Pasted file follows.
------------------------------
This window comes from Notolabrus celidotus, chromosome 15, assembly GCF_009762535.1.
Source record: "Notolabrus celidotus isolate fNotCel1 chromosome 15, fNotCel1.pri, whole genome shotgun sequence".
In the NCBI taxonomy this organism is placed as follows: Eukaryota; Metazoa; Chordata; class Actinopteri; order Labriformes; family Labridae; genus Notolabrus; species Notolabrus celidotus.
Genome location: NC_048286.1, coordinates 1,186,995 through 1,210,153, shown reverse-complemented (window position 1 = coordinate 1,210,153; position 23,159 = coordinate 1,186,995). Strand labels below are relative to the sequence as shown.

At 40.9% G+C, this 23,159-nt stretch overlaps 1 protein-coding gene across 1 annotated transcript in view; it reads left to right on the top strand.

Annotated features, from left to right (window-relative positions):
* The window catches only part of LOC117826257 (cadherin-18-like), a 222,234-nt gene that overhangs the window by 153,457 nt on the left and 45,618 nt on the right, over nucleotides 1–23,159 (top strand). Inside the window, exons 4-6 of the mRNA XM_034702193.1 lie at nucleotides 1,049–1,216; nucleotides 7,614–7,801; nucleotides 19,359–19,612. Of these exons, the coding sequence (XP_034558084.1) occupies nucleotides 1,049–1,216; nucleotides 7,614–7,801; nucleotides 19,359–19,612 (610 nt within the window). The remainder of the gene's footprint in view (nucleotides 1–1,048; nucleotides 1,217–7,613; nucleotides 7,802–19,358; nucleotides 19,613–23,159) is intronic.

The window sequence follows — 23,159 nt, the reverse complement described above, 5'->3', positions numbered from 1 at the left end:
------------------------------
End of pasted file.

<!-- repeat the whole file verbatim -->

This window comes from Notolabrus celidotus, chromosome 15, assembly GCF_009762535.1.
Source record: "Notolabrus celidotus isolate fNotCel1 chromosome 15, fNotCel1.pri, whole genome shotgun sequence".
In the NCBI taxonomy this organism is placed as follows: Eukaryota; Metazoa; Chordata; class Actinopteri; order Labriformes; family Labridae; genus Notolabrus; species Notolabrus celidotus.
Genome location: NC_048286.1, coordinates 1,186,995 through 1,210,153, shown reverse-complemented (window position 1 = coordinate 1,210,153; position 23,159 = coordinate 1,186,995). Strand labels below are relative to the sequence as shown.

At 40.9% G+C, this 23,159-nt stretch overlaps 1 protein-coding gene across 1 annotated transcript in view; it reads left to right on the top strand.

Annotated features, from left to right (window-relative positions):
* The window catches only part of LOC117826257 (cadherin-18-like), a 222,234-nt gene that overhangs the window by 153,457 nt on the left and 45,618 nt on the right, over nucleotides 1–23,159 (top strand). Inside the window, exons 4-6 of the mRNA XM_034702193.1 lie at nucleotides 1,049–1,216; nucleotides 7,614–7,801; nucleotides 19,359–19,612. Of these exons, the coding sequence (XP_034558084.1) occupies nucleotides 1,049–1,216; nucleotides 7,614–7,801; nucleotides 19,359–19,612 (610 nt within the window). The remainder of the gene's footprint in view (nucleotides 1–1,048; nucleotides 1,217–7,613; nucleotides 7,802–19,358; nucleotides 19,613–23,159) is intronic.

The window sequence follows — 23,159 nt, the reverse complement described above, 5'->3', positions numbered from 1 at the left end: